> glFlush/glBind, Some work with just glFlush, no bind, others require the
> spec compliant glFInish/glBind. If we could figure out a way to enforce
> that you must use glFinish(or sync) and glBind in WebGL maybe it would be
> okay to expose that stuff as is rather than through an extension. For WebGL
> 1 we'd probably need a SYNC extension for sync objects otherwise so you
> have an alternative to the slow glFinish.****
>
> ** **
>
> Thinking about how to implement enforcing the rules. ****
>
> ** **
>
>    - Each context has a vector<WebGLSharedObject*> modified_objects.****
>    - Each WebGLSharedObject has a per context safe_to_use flag. ****
>    - Each WebGLSharedObject has a finished flag****
>    - Each WebGLSharedObject has a fence_inserted flag****
>    - Each WebGLSharedObject has a fence_id field****
>    - Each context has a newest_fence_id_waited_for field****
>    - There's a global fence_count****
>    - Anytime a resource is modified****
>
>
>     - if it's safe_to_use flag for this context is false****
>
>
>     - generate INVALID_OPERATION ****
>          - exit these steps****
>
>
>     - set its safe_to_use flag is false for all contexts but the context
>       making the modification. ****
>       - set its finished flag is set to false. ****
>       - set its fence_inserted flag to false.****
>       - add it to this context's modified_objects vector.****
>
>
>    - Anytime a a glfinish happens****
>
>
>     - set the finished flag to true for every object in the context's
>       modified_objects vector.****
>       - clear the modified_objects vector.****
>
>
>    - Anytime a FenceSync is called****
>
>
>     - increment the global sync_count****
>       - associate the sync_count with the sync object created by FenceSync
>       ****
>       - assign the sync_count to every object's sync_id field in the
>       context's modified_objects vector****
>       - set the fence_inserted flag to true of every object in the
>       context's modfied_objects vector ****
>       - clear the modified_objects vector.****
>
>
>    - Anytime a resource is used****
>
>
>     - if the object's safe_to_use flag for this context is false****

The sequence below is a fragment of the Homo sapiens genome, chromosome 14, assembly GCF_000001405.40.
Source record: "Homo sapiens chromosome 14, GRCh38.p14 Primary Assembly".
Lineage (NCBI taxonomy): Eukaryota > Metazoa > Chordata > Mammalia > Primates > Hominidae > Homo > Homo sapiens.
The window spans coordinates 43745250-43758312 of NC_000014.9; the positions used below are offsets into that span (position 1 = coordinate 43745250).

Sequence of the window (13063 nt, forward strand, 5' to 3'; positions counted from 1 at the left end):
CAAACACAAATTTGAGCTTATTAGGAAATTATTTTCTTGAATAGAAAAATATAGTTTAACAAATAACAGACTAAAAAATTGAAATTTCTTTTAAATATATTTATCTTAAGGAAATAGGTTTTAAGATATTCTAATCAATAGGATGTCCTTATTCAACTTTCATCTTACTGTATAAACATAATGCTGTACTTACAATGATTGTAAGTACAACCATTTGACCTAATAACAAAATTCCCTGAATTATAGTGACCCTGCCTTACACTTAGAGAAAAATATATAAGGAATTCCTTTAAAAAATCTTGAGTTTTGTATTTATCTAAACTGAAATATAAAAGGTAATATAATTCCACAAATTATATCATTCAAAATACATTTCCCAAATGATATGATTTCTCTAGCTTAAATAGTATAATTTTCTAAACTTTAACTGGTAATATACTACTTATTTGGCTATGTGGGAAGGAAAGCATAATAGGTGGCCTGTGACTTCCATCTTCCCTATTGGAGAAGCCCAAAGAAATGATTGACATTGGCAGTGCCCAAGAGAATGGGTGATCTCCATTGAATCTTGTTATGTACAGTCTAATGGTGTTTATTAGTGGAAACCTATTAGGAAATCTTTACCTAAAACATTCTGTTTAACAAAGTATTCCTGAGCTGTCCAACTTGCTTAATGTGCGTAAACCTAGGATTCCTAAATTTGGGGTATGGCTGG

>
>
>     - generate INVALID_OPERATION or INVALID_FRAMEBUFFER_OPERATION****
>
>
>    - Anytime a resource is bound/attached****
>
>
>     - if the finished flag is true****
>
>
>     - mark the object's safe_to_use flag for this context as true.****
>
>
>     - if the fenced_inserted flag is true and this context's
>       newest_fence_id_waited is >= the object's fence_id field****
>
>
>     - mark the object's safe_to_use flag for this context as true.****
>
>
>     - If the object's safe_to_use flag for this context is still false****
>
>
>     - generate INVALID_OPERATION or INVALID_FRAMEBUFFER_OPERATION****
>
>
>    - Anytime WaitSync or ClientWaitSync is called****
>
>
>     - set the context's newest_fence_id to the fence_count associated
>       with the given Fence object.****
>
>  This seems like it would work? The problems off the top of my head are***
> *
>
> ** **
>
> 1) you can observe behavior in a worker since you can spin call BindXXX or
> attach until you get success as well as call GetSyncParameter****
>
> ** **
>
> It seems like it used to be a rule that you shouldn't be able to observe
> the behavior of a worker but it doesn't seem like people care about that
> anymore?****
>
> ** **
>
> 2) You can assume your timing works? ****
>
> ** **
>
> One of the things WEBGL_shared_resources was trying to prevent was a
> situation where you're running at 60fps (or 30fps) and that some resource
> you modified in one thread will be ready in another by the next frame so
> you assume it's okay to bind. I don't think this proposal has that problem
> though. If you called glFinish you can assume bind will work in the other
> context. If you called FenceSync in one context, bind in another context
> will not work unless you call WaitSync or ClientWaitSync****
>
> ** **
>
> I suppose this proposal is not "exactly like OpenGL" but it's spec
> compliant OpenGL. Native apps that get errors when ported to this code were
> just getting lucky on the platforms they were running on.****
>
> ** **
>
> Thoughts?****
>
> ** **
>
> ** **
>
> ** **
>
> ** **
>
-------------- next part --------------
An HTML attachment was scrubbed...
URL: <http://khronos.org/pipermail/public_webgl_khronos.org/attachments/20130624/6e16298c/attachment.html>


More information about the public_webgl mailing list